Posted on 26 Jul
When architectural designer Sophie Smits and her architect husband Patrick Bambrough first purchased the bungalow at 1724 Washington Way in Venice, they were just two design enthusiasts attending school at SCI-Arc, reveling in the bohemian, beachy Venice lifestyle. In the two decades that ensued, they completed school, founded Smits + Bambrough design firm, had two children and completely renovated their two-bedroom, one-bath home.
Today, the reimagined bungalow boasts a long list of modern features—from a crowd-friendly kitchen outfitted with Bosch and Gaggenau appliances to custom furnishings, stylish built-in storage elements, a bath with jetted soaking tub, a sunlit kids loft and an entertainment-ready backyard, complete with an ipe deck, outdoor shower, edible garden, hand-made gas fire pit, a detached 266-square-foot studio and ample space for al fresco dining. Unchanged? The home’s prime location, just one block from Abbot Kinney’s vibrant shops and three blocks from the beach.
The Agency spoke with Sophie about 1724 Washington Way’s distinct contemporary design, what makes its location so unique, her favorite features of the home, and more.
What initially drew you to Venice?
My husband and I both went to SCI-Arc for graduate school for architecture, and at that time the school was very close to Venice. So all the students were living around there. Venice Beach was—and still is in many ways—one of the architectural capitals of the world. Everything about the area is just the best. I loved the years when we were there with young children. I never had to take the car, because I could get to everything on foot—the farmers market on Fridays, the beach and Abbot Kinney Boulevard—it was really everything we could want.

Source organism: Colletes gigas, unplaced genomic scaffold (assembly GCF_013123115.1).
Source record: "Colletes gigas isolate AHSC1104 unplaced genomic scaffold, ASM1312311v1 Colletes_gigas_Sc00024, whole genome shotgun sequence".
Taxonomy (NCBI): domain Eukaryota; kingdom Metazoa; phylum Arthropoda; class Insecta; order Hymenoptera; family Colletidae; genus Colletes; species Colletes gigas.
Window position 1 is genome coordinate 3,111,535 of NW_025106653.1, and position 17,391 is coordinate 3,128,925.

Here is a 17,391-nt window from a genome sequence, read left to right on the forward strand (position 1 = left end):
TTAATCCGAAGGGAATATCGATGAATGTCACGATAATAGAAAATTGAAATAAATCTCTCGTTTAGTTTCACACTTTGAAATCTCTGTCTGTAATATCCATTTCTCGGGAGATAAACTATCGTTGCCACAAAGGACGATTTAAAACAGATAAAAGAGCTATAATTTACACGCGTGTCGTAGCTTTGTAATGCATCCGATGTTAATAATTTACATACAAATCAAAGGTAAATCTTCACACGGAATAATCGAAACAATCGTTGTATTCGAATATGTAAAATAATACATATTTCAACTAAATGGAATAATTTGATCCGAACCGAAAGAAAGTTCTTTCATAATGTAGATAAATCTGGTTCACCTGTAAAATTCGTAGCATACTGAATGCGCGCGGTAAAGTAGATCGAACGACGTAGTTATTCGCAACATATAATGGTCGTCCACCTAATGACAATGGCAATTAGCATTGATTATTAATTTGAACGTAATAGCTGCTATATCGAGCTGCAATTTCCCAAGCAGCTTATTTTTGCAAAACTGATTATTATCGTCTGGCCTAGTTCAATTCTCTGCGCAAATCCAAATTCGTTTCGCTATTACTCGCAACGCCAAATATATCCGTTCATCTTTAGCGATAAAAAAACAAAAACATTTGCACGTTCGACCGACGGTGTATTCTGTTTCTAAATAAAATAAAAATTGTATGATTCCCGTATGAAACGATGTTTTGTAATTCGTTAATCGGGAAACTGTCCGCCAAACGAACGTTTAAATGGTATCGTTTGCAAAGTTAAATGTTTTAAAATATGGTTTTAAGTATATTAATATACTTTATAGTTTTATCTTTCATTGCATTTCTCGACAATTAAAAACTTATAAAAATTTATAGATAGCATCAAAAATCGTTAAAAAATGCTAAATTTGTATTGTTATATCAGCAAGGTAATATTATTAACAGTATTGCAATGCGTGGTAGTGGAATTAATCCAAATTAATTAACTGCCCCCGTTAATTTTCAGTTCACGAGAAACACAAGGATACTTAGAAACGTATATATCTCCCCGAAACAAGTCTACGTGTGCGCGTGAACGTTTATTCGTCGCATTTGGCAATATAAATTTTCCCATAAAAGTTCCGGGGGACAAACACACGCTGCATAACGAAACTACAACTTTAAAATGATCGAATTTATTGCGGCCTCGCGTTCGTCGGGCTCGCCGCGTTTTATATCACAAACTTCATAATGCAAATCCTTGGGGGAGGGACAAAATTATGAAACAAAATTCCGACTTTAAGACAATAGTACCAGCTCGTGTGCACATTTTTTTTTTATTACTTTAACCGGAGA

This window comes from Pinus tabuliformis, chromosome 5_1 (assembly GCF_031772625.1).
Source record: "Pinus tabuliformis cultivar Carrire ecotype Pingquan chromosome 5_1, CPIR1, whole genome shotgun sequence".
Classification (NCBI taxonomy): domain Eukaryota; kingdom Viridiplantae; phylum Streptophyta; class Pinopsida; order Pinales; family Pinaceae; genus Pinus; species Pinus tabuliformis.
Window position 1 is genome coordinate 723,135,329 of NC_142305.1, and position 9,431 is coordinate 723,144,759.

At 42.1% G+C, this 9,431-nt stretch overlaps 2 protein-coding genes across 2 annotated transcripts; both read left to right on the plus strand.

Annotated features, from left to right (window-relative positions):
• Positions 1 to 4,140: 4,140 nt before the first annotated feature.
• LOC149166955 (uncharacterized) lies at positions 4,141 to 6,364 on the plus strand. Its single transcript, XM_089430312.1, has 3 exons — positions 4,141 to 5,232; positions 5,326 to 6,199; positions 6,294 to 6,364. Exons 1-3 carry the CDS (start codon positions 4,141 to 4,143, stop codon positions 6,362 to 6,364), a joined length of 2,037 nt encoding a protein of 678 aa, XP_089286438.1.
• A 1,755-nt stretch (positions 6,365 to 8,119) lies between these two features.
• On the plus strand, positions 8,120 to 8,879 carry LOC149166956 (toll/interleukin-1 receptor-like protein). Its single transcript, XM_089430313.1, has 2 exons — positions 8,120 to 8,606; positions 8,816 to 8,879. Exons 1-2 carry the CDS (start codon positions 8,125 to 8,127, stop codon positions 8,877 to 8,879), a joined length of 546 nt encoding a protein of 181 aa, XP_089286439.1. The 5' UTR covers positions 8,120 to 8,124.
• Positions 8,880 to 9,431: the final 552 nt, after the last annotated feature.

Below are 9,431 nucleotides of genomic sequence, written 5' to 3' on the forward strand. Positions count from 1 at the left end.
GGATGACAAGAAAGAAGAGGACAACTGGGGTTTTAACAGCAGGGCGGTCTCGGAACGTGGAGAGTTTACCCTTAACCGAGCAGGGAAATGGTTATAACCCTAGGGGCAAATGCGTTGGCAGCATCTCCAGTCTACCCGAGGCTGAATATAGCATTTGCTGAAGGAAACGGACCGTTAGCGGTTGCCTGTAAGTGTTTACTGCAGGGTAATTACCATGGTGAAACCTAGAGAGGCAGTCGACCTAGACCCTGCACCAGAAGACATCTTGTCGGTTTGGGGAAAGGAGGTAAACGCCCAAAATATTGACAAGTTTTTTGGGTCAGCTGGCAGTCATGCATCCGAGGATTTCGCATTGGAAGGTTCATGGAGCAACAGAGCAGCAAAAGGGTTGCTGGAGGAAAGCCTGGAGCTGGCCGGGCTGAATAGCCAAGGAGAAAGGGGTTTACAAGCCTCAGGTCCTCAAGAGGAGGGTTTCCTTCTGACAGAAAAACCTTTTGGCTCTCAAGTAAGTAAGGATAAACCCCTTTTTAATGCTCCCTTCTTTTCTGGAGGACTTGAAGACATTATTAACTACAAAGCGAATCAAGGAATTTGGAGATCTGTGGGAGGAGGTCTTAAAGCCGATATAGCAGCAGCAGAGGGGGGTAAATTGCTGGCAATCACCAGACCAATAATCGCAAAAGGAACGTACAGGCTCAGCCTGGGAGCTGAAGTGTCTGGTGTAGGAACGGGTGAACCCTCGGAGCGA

This home was originally built in 1926. Did you keep any of the original design elements when you renovated it?
Yes, there is such a beautiful legacy in this home. We kept a curved archway between the living and dining room and removed a couple of walls just to have a better interior flow, because, like so many houses built in the 1920s, this one really had no easy access to the backyard. So all the changes that we did to the house were to maximize the flow and to be able to have better outdoor-indoor living. In California, you want to be able to use your backyard as an extension of your home, and now this outdoor space is like another amazing room.
What kind of light does the home get throughout the day?
The orientation of our street, Washington Way, is perfectly east-west, which is different from the rest of the Venice grid. This means the home gets an abundance of sunlight all day long—it starts in the kitchen and ends in the front yard. The home is also perfectly positioned to get the ocean breeze.
Were there other aspects of the home you worked to keep or emphasize?
We bought this house as a young married couple, and then we had our children here. So the space transformed itself throughout the years. The most important thing for us was to create a more open floor plan and utilize all of the outdoor space because the lot is quite large. We often find ourselves in the yard. We loved to have people over for garden parties—it’s just a great house to host and entertain in.
How would you describe the style of this home?
Patrick and I both love contemporary and modern architecture, but we also wanted to balance that with the comfort of a Bohemian style—which feels inviting, warm and lived-in. That was important to us. The interiors of this home are not sharp or harsh, which can happen with the contemporary architecture that we see so often.
There is a finished standalone accessory building in the backyard—how do you envision that being used?
Throughout the years it changed with our needs. It is so versatile, it’s been an art studio, a crafting area, a gym, a living room. And it’s a great entertaining space for when you have people over because it does become part of the outdoor space.
What are your favorite areas or aspects of this home?
I love the kids' room. It has so much light and its little lofted bed area that is so sweet—it’s the coziest spot to read books with the kids as they fall asleep. I also love the backyard, which is quite large and deep. At the end of the day, when the sun has moved to the front of the house, and the yard is nice and shaded, I love sitting where the dining table is—next to the studio—and looking back at the house. This home never pretends to be something that it's not. It's down-to-earth, comfortable and very peaceful. An oasis.